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In South Africa, first lady credits ‘Little Rock Nine’ for White House win
Question of the Day
Comparing the U.S. civil rights era to South Africans' struggles against apartheid, first lady Michelle Obama told a Johannesburg audience Saturday that she and President Obama attained the White House because of the bravery of the "Little Rock Nine" students in 1957.
She also urged young people to follow her example and ignore "the haters" in society.
"I know that I stand here today as first lady of the United States of America — and my husband is president — because of those nine young men and women in Little Rock, Ark.," Mrs. Obama said. "All these years later, so many of us are still benefitting from the sacrifices they made."
Speaking to about 200 young adults at a forum in downtown Johannesburg, Mrs. Obama urged South African youths to be inspired by the example of former President Nelson Mandela, imprisoned for 27 years during racist white rule. She said the anti-apartheid efforts that arose with student protests in South Africa 37 years ago had many similarities to the civil rights struggle in the U.S.
"Back in the 1950s and '60s, thousands of students led marches and protests against unfair laws that said that black people and white people had to attend separate schools, drink from separate water fountains, and that black people had to sit at the back of public buses," Mrs. Obama said.
"And when those laws were finally struck down, a small number of black children began attending the all-white schools, including nine young men and women who became the very first black students at an all-white school in Little Rock, Ark.
"They weren't rich, and they certainly weren't powerful. But these young people decided to face down bullets and beatings and abuse because they desperately wanted an education worthy of their potential."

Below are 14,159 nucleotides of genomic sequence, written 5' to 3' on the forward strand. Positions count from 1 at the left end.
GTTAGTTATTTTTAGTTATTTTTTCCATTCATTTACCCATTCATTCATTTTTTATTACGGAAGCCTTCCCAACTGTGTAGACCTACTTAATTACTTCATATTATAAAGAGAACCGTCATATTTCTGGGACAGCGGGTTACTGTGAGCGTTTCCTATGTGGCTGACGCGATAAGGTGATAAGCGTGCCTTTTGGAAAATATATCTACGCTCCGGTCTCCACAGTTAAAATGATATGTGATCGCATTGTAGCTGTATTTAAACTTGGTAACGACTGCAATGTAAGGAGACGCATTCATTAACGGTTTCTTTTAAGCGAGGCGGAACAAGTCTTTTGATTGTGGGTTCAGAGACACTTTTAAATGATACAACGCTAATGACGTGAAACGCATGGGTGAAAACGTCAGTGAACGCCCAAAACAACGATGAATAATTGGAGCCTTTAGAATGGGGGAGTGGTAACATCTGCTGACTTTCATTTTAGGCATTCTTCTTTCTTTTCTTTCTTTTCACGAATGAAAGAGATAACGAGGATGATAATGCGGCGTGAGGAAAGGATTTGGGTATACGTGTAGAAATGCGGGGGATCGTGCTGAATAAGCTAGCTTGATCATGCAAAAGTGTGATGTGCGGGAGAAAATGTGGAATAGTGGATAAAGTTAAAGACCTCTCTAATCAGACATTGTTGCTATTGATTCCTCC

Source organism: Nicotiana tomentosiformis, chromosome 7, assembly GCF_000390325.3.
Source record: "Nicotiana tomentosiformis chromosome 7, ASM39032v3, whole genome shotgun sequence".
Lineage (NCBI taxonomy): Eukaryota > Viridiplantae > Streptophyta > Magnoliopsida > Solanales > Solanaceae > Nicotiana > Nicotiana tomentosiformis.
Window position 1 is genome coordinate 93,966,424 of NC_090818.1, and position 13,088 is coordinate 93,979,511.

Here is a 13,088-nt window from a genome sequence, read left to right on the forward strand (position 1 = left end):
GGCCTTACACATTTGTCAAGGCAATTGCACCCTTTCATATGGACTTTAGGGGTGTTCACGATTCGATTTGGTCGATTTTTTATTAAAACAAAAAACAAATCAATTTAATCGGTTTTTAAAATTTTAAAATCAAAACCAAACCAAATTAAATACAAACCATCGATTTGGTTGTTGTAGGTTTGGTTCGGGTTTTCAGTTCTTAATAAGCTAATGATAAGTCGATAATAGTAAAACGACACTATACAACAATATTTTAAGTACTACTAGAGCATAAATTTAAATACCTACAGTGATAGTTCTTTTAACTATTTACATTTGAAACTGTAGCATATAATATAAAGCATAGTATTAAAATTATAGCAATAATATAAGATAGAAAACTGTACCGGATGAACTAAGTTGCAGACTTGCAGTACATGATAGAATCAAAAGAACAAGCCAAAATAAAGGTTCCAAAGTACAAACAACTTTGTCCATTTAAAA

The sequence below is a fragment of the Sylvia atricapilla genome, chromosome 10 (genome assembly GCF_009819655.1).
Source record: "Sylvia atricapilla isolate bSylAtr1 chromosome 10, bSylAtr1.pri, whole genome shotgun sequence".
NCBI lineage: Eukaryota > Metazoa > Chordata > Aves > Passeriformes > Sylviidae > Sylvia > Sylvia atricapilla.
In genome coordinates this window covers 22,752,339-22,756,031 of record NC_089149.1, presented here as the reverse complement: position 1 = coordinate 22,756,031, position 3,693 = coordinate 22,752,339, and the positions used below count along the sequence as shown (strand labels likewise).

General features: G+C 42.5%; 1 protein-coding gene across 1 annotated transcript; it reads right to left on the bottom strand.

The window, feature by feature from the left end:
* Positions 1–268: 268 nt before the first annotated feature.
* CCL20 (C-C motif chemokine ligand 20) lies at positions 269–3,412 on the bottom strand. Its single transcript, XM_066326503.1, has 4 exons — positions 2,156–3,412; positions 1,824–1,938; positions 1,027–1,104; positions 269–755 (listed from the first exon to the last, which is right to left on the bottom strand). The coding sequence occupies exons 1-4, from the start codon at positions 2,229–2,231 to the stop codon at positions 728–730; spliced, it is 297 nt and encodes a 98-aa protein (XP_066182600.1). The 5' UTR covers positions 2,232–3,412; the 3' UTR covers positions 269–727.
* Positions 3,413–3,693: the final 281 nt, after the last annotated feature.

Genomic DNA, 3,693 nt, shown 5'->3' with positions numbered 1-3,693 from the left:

As she did with an audience of young people in Senegal, Mrs. Obama compared her own childhood in Chicago with the economic conditions of families in Africa.
"When I was growing up, my family didn't have much money," she said. "Neither of my parents had the chance to go to college. And let me tell you, there were plenty of people who doubted whether a girl with my background had what it took to succeed.
"See, but here's the thing — I made a choice. I decided not to listen to the doubters and the haters. Instead, I decided to prove them wrong. So here's what I did: I poured myself into my education."
Mrs. Obama said to succeed, young people must avoid getting caught up in "distractions" such as reality TV shows and parties.
"Maybe you have folks in your life who doubt that you have what it takes to succeed, who tell you that you're not good enough or smart enough to achieve your dreams," she said. "And let me tell you, I know a little bit about that, because that's what happened to me. And I kept on working until I got my law degree from one of the best universities in my country."
She said students might not be able to control their family situation, the quality of their school or how others treat them.
"But you can control whether you do your homework each night," she said.
On Sunday, the first lady and President Obama, joined by daughters Malia and Sasha and the Obamas' niece Leslie Robinson, toured the South African prison that held Mr. Mandela.
© Copyright 2014 The Washington Times, LLC. Click here for reprint permission.
About the Author
Dave Boyer is a White House correspondent for The Washington Times. A native of Allentown, Pa., Boyer worked for the Philadelphia Inquirer from 2002 to 2011 and also has covered Congress for the Times. He is a graduate of Penn State University. Boyer can be reached at email@example.com.
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